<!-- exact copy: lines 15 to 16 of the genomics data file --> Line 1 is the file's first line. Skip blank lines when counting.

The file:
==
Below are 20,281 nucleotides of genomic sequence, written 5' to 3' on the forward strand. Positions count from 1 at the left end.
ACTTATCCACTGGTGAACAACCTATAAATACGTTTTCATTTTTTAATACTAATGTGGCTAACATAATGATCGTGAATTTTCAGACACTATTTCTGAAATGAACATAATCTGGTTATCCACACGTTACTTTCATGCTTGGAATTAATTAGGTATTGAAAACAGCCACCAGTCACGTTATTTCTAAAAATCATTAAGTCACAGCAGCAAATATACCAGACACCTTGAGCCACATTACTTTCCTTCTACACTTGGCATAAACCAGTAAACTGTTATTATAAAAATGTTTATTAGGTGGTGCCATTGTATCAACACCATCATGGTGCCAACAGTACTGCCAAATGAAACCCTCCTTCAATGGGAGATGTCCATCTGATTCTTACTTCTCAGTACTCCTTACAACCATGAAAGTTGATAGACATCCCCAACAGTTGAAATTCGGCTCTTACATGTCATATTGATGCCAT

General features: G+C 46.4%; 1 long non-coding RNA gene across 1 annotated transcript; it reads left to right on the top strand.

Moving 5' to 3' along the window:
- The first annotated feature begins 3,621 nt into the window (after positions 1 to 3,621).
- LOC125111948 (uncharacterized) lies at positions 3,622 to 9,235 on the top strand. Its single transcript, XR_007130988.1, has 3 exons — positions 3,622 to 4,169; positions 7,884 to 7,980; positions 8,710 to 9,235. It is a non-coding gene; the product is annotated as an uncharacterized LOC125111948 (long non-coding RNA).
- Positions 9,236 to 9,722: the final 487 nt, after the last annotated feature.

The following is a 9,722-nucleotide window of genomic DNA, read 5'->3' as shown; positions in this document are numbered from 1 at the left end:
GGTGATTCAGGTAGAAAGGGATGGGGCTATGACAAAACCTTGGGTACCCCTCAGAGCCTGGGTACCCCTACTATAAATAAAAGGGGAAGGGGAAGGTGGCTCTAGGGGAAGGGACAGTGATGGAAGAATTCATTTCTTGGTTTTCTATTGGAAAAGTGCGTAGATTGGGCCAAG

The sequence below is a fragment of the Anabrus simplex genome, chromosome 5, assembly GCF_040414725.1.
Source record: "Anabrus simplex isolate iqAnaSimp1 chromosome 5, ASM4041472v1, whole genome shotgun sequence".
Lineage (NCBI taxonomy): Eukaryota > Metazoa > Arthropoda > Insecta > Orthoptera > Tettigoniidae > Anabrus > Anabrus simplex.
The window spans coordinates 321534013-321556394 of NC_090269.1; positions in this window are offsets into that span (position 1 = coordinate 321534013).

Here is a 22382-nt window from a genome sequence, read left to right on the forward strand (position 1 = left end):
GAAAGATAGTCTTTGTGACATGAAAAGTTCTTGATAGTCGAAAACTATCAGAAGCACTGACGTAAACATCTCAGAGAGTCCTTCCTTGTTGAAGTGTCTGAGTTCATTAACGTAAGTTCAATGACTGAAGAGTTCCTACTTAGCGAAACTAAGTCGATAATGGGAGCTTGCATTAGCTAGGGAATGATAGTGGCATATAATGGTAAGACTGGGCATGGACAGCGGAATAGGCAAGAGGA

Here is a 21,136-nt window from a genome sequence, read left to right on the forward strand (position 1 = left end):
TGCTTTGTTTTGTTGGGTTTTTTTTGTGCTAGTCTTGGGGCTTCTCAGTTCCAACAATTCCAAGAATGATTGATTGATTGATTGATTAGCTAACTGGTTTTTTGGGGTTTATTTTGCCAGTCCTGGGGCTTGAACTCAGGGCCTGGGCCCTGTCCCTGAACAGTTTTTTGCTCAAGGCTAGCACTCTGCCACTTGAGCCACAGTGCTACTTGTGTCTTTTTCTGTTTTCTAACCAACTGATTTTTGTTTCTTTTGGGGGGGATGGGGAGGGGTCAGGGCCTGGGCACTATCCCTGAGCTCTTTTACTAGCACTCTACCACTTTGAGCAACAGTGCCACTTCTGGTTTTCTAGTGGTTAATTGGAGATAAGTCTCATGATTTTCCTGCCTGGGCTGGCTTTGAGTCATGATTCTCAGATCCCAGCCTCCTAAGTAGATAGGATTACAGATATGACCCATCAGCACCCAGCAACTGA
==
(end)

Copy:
GAAAGATAGTCTTTGTGACATGAAAAGTTCTTGATAGTCGAAAACTATCAGAAGCACTGACGTAAACATCTCAGAGAGTCCTTCCTTGTTGAAGTGTCTGAGTTCATTAACGTAAGTTCAATGACTGAAGAGTTCCTACTTAGCGAAACTAAGTCGATAATGGGAGCTTGCATTAGCTAGGGAATGATAGTGGCATATAATGGTAAGACTGGGCATGGACAGCGGAATAGGCAAGAGGA

Here is a 21,136-nt window from a genome sequence, read left to right on the forward strand (position 1 = left end):